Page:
50%: Matt Bronze Ltd – A company principally controlled by senior Zimbabwean military official Charles Tarumbwa

50%: Anhui Foreign Economic Construction Group – a Chinese-based construction company

Diamond Mining Company

50%: Zimbabwe Mining Development Company

50% : Consortium of Investors from Dubai, UAE

Gye Nyame Resources

50%: ZMDC

24% Bill Minerals – a Ghana-based company owned by William Essien

20%: Zimbabwe Republic Police Trust

6%: Dantor – a private company owned by Zimbabweans Itai Munyeza and Blessmore Chanakira

Jinan Mining Ltd

A Chinese-based company that has an unspecified joint venture with ZMDC

Kusena Diamonds

A company allegedly affiliated with Sino-Zimbabwe, a cement company comprised of a joint venture between two Chinese entities and a Zimbabwe government-run industrial development company.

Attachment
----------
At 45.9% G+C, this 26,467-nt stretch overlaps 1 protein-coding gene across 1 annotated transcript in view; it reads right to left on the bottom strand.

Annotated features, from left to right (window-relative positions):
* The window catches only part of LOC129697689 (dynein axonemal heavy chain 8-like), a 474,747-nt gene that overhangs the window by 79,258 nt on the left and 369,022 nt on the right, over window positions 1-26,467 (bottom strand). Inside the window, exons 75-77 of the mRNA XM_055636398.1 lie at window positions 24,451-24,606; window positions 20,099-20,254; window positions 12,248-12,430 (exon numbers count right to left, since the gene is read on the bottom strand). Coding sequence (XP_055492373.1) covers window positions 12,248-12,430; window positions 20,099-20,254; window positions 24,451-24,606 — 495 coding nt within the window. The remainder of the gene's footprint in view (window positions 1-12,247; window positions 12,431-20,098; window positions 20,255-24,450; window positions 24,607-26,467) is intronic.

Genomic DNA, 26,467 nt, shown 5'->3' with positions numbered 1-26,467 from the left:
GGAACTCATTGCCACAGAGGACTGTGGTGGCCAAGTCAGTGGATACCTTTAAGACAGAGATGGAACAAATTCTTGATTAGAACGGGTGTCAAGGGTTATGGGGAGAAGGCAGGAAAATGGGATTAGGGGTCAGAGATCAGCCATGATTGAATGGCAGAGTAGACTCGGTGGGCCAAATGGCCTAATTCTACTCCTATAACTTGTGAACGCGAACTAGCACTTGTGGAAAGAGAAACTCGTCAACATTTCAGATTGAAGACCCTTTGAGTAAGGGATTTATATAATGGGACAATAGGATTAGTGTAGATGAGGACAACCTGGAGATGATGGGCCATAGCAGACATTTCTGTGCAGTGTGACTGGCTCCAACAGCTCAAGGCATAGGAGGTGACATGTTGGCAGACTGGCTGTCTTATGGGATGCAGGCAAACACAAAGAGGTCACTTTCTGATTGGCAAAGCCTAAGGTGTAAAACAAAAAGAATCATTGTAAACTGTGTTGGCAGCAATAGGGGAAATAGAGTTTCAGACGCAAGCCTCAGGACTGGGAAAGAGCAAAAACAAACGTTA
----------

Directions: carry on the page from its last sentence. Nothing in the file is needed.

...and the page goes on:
Marange Resosurces

100%: ZMDC

Mbada Diamonds

50%: Marange Resources – a wholly-owned subsidiary of ZMDC

50%: Grandwell Holdings – a Mauritius-registered company affiliated with New Reclamation Group, a South African scrap metal company, controlled by Robert Mhlanga, a retired Zimbabwean Air Vice Marshal and former personal pilot to President Robert Mugabe.



  • comment-avatar
    Roving Ambassador 9 years ago

    Nothing to celebrate over. The people are not benefiting. I have seen how the offshore gas fields have benefited Thais. Most cars are fitted with gas tanks. Even ariculated trucks use gas. Half the boot of a tax is occupied by a gas cylinder. For a standard 1600 motor, you can do 375 km on $30 of gas. Transportation of goods becomes cheap,so the prize of food is low.Everyone benefits. Why I bring this issue, if the diamond’s money was used to subsidise the fuel bill, every one would benefit. With corruption out of the equation obviously.